Simple Pick Lists in FileMaker Pro

Download Demo File

Recently, I was explaining the Pick List technique for a friend and thought there might be a good example online, but couldn’t find one, so here is my version. This is a pretty simple technique and can be adapted to many different aspects of a solution. Whenever you want to get data from somewhere in a database and and there is a long list of items to choose from, this is a good approach.

Simple Data Structure

The beauty of pick lists is that they don’t require any complicated relationships to display the data. The example I am using is a simple invoicing solution, where you have lots of products to pick from and you want to make that accessible on an invoice. Below is the relationship graph of the Demo File. Contacts have Invoices, Invoices have Line Items and the Products table has no linkages.

Card Windows

This technique employs Card Windows, which were added in FileMaker 16, so you will need at least that version to use this demo file. You could do this same technique without using a Card Window, using a regular window and centring it in the screen. Using a Card Window has the benefit of giving the user a good sense of where they are in the database, because they can see the previous layout in the background greyed out. Adding a Cancel button allows the user to back out of selecting any products with no changes made to the invoice. With Card Windows, you get a linear workflow – add an item, then pick or cancel and end up back where you started. This approach can help keep it clear to the user what is going on, and where they are in the database system.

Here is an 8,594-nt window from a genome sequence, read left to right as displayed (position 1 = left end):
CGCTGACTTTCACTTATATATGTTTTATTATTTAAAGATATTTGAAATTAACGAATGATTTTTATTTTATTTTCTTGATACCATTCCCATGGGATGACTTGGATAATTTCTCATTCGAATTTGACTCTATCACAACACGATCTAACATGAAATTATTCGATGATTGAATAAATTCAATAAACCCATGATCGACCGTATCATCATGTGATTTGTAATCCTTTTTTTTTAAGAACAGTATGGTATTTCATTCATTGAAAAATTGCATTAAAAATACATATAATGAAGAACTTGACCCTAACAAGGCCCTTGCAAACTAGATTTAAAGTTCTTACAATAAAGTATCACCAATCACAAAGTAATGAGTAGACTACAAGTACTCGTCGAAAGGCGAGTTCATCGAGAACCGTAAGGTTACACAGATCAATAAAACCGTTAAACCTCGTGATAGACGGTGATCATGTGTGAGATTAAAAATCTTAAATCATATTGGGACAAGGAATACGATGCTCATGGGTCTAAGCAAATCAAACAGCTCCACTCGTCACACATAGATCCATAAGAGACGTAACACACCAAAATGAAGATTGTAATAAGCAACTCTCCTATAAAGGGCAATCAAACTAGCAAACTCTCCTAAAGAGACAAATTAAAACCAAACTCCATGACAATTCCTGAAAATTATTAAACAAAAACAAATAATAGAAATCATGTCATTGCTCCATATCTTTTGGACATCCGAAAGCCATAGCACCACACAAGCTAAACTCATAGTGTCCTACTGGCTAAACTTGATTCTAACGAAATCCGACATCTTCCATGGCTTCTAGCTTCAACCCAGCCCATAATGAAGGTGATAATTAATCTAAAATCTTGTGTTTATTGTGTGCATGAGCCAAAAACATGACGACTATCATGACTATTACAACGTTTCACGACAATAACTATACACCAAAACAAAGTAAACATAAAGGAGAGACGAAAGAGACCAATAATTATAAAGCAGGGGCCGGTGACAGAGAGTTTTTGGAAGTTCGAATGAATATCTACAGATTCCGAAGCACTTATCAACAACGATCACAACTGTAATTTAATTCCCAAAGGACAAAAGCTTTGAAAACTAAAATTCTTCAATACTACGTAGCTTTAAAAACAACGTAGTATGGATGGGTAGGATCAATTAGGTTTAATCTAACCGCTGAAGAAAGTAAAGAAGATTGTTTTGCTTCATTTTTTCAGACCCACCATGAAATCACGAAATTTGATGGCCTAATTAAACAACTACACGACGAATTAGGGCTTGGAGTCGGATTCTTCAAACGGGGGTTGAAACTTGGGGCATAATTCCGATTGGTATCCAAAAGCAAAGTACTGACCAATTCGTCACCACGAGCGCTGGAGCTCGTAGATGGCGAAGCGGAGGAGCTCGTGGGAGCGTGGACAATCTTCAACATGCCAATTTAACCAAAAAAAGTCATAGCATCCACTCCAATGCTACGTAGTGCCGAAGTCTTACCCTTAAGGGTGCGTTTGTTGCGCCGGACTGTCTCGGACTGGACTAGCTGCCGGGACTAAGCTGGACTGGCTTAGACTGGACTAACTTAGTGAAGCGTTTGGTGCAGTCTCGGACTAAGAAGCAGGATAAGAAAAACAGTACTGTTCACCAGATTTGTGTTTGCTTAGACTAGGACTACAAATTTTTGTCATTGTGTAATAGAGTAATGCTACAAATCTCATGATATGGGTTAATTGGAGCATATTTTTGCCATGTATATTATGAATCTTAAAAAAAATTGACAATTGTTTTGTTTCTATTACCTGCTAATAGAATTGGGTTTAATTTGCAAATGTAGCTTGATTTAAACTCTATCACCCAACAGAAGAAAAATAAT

You can test the Pick List from the Invoices layout of the Demo File. Click on ‘Add Product’ button and up pops the pick list. 

The script is straightforward. The basic steps are:

• Open a New Window – in this case a Card Window that has been resized to fit nicely over the existing Invoice Layout

• Show All Records – You can have more sophisticated filtering if you need.

• Pause Indefinitely – It pauses in the middle and waits for user interaction. If you look at the ‘Add’ button on the pick list layout, you will see it just say ‘Continue Script’. When they click on an item in the Product List, the script resumes.

• When the script resumes, it sets two variables, the Product Name and the Product Price

• The Card Window gets closed

• Go the Portal Row (Last)

• Set two fields based on the two variables set above

You can of course add as many variables to this routine as you need, including something like Product ID, if you want to link back to all the products uses for a report.

Script Upgrades

If you have a lot of items in the product list, and you might want to filter them down into smaller batches for the user, the script could be more sophisticated, for instance:

If (get(script parameter) = “Plumbing”

Enter Find Mode - search on Plumbing category, etc.

Using this approach, you would simply create different buttons, each calling the same script, but with a different script parameter embedded in the button. Alternatively, you could add filter buttons at the top of the pick list. If the pick list was for a long list of customers, you might have an alphabetic list – A, B, C, D etc. If it is building supplies, there might be a button for Plumbing, Wood, Electrical etc.

The Pick List Layout

It is a good idea to create a separate layout for the Product Pick List. Keep a separate layout for data entry into the Product list and then customize the Pick List layout. In this case, the displayed fields are locked and there is a button overlaying the text. This prevents the user from accidentally clicking into the field. The plus sign icon is right aligned. The button script is a single ‘Resume Script’ step.

That’s it, hope you find this useful. Leave me a comment below if you think of anything you’d like to see added to the demo.

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